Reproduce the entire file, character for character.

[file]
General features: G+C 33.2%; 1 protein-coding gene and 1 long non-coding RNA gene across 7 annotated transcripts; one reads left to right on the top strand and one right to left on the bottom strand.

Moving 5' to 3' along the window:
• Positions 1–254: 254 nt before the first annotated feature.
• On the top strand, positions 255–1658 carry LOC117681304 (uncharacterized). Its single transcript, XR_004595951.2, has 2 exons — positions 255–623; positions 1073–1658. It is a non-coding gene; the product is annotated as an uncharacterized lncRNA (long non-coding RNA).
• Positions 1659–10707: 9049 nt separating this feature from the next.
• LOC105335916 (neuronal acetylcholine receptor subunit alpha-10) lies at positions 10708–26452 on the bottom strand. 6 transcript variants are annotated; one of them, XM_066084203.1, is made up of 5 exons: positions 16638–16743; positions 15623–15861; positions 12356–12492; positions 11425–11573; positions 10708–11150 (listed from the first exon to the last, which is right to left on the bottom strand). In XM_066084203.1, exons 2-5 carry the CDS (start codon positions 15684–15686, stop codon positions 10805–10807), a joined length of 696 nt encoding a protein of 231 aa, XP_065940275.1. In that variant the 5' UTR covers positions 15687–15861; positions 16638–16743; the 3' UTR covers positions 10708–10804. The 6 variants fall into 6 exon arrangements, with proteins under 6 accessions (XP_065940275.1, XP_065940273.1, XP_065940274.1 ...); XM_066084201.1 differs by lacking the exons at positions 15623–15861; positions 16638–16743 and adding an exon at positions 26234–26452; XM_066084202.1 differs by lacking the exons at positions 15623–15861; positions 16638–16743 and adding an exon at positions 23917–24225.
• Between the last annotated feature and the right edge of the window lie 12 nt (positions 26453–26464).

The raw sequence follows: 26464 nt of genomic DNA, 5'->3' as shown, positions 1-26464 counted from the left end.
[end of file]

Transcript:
General features: G+C 33.2%; 1 protein-coding gene and 1 long non-coding RNA gene across 7 annotated transcripts; one reads left to right on the top strand and one right to left on the bottom strand.

Moving 5' to 3' along the window:
• Positions 1–254: 254 nt before the first annotated feature.
• On the top strand, positions 255–1658 carry LOC117681304 (uncharacterized). Its single transcript, XR_004595951.2, has 2 exons — positions 255–623; positions 1073–1658. It is a non-coding gene; the product is annotated as an uncharacterized lncRNA (long non-coding RNA).
• Positions 1659–10707: 9049 nt separating this feature from the next.
• LOC105335916 (neuronal acetylcholine receptor subunit alpha-10) lies at positions 10708–26452 on the bottom strand. 6 transcript variants are annotated; one of them, XM_066084203.1, is made up of 5 exons: positions 16638–16743; positions 15623–15861; positions 12356–12492; positions 11425–11573; positions 10708–11150 (listed from the first exon to the last, which is right to left on the bottom strand). In XM_066084203.1, exons 2-5 carry the CDS (start codon positions 15684–15686, stop codon positions 10805–10807), a joined length of 696 nt encoding a protein of 231 aa, XP_065940275.1. In that variant the 5' UTR covers positions 15687–15861; positions 16638–16743; the 3' UTR covers positions 10708–10804. The 6 variants fall into 6 exon arrangements, with proteins under 6 accessions (XP_065940275.1, XP_065940273.1, XP_065940274.1 ...); XM_066084201.1 differs by lacking the exons at positions 15623–15861; positions 16638–16743 and adding an exon at positions 26234–26452; XM_066084202.1 differs by lacking the exons at positions 15623–15861; positions 16638–16743 and adding an exon at positions 23917–24225.
• Between the last annotated feature and the right edge of the window lie 12 nt (positions 26453–26464).

The raw sequence follows: 26464 nt of genomic DNA, 5'->3' as shown, positions 1-26464 counted from the left end.